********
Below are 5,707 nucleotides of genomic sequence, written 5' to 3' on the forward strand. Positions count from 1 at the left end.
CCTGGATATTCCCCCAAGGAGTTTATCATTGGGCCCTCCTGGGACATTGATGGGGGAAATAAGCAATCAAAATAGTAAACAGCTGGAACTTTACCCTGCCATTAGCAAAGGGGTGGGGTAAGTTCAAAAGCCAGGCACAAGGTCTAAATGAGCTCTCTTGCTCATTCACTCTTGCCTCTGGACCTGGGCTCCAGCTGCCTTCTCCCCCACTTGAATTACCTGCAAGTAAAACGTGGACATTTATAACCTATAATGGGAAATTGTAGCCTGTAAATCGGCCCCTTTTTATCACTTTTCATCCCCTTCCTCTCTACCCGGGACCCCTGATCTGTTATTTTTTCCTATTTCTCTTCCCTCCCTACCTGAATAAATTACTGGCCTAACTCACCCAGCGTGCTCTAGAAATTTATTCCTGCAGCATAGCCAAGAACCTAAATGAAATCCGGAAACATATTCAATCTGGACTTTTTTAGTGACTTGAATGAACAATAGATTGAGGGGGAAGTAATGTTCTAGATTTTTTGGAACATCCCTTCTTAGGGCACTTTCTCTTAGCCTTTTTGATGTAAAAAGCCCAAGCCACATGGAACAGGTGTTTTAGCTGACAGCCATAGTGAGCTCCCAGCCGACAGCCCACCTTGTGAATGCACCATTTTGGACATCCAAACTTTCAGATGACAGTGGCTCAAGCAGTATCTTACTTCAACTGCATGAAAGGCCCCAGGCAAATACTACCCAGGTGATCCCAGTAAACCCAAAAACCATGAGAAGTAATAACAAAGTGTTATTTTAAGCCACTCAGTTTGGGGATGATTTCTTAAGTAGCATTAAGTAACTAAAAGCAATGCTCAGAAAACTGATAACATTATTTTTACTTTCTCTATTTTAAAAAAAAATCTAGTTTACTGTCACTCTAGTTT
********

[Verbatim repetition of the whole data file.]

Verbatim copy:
Below are 5,707 nucleotides of genomic sequence, written 5' to 3' on the forward strand. Positions count from 1 at the left end.
CCTGGATATTCCCCCAAGGAGTTTATCATTGGGCCCTCCTGGGACATTGATGGGGGAAATAAGCAATCAAAATAGTAAACAGCTGGAACTTTACCCTGCCATTAGCAAAGGGGTGGGGTAAGTTCAAAAGCCAGGCACAAGGTCTAAATGAGCTCTCTTGCTCATTCACTCTTGCCTCTGGACCTGGGCTCCAGCTGCCTTCTCCCCCACTTGAATTACCTGCAAGTAAAACGTGGACATTTATAACCTATAATGGGAAATTGTAGCCTGTAAATCGGCCCCTTTTTATCACTTTTCATCCCCTTCCTCTCTACCCGGGACCCCTGATCTGTTATTTTTTCCTATTTCTCTTCCCTCCCTACCTGAATAAATTACTGGCCTAACTCACCCAGCGTGCTCTAGAAATTTATTCCTGCAGCATAGCCAAGAACCTAAATGAAATCCGGAAACATATTCAATCTGGACTTTTTTAGTGACTTGAATGAACAATAGATTGAGGGGGAAGTAATGTTCTAGATTTTTTGGAACATCCCTTCTTAGGGCACTTTCTCTTAGCCTTTTTGATGTAAAAAGCCCAAGCCACATGGAACAGGTGTTTTAGCTGACAGCCATAGTGAGCTCCCAGCCGACAGCCCACCTTGTGAATGCACCATTTTGGACATCCAAACTTTCAGATGACAGTGGCTCAAGCAGTATCTTACTTCAACTGCATGAAAGGCCCCAGGCAAATACTACCCAGGTGATCCCAGTAAACCCAAAAACCATGAGAAGTAATAACAAAGTGTTATTTTAAGCCACTCAGTTTGGGGATGATTTCTTAAGTAGCATTAAGTAACTAAAAGCAATGCTCAGAAAACTGATAACATTATTTTTACTTTCTCTATTTTAAAAAAAAATCTAGTTTACTGTCACTCTAGTTT